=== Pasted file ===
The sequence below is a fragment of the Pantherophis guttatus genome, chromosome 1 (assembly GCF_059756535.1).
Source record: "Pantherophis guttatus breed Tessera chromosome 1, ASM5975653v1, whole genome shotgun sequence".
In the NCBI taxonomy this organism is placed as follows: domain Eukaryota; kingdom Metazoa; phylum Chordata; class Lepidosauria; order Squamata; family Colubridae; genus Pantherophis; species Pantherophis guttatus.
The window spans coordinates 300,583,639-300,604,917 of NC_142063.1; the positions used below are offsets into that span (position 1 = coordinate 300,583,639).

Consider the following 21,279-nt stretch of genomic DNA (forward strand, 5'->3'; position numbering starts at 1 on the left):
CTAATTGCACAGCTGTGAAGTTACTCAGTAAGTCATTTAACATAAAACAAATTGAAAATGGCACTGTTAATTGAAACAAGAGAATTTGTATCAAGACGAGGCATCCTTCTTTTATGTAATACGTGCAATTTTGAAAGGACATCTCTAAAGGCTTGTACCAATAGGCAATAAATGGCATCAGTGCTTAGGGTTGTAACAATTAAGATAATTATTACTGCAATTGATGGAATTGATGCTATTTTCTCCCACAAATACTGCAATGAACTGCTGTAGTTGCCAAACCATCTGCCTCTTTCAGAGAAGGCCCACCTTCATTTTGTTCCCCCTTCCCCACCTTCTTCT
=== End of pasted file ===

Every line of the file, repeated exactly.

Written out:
The sequence below is a fragment of the Pantherophis guttatus genome, chromosome 1 (assembly GCF_059756535.1).
Source record: "Pantherophis guttatus breed Tessera chromosome 1, ASM5975653v1, whole genome shotgun sequence".
In the NCBI taxonomy this organism is placed as follows: domain Eukaryota; kingdom Metazoa; phylum Chordata; class Lepidosauria; order Squamata; family Colubridae; genus Pantherophis; species Pantherophis guttatus.
The window spans coordinates 300,583,639-300,604,917 of NC_142063.1; the positions used below are offsets into that span (position 1 = coordinate 300,583,639).

Consider the following 21,279-nt stretch of genomic DNA (forward strand, 5'->3'; position numbering starts at 1 on the left):
CTAATTGCACAGCTGTGAAGTTACTCAGTAAGTCATTTAACATAAAACAAATTGAAAATGGCACTGTTAATTGAAACAAGAGAATTTGTATCAAGACGAGGCATCCTTCTTTTATGTAATACGTGCAATTTTGAAAGGACATCTCTAAAGGCTTGTACCAATAGGCAATAAATGGCATCAGTGCTTAGGGTTGTAACAATTAAGATAATTATTACTGCAATTGATGGAATTGATGCTATTTTCTCCCACAAATACTGCAATGAACTGCTGTAGTTGCCAAACCATCTGCCTCTTTCAGAGAAGGCCCACCTTCATTTTGTTCCCCCTTCCCCACCTTCTTCT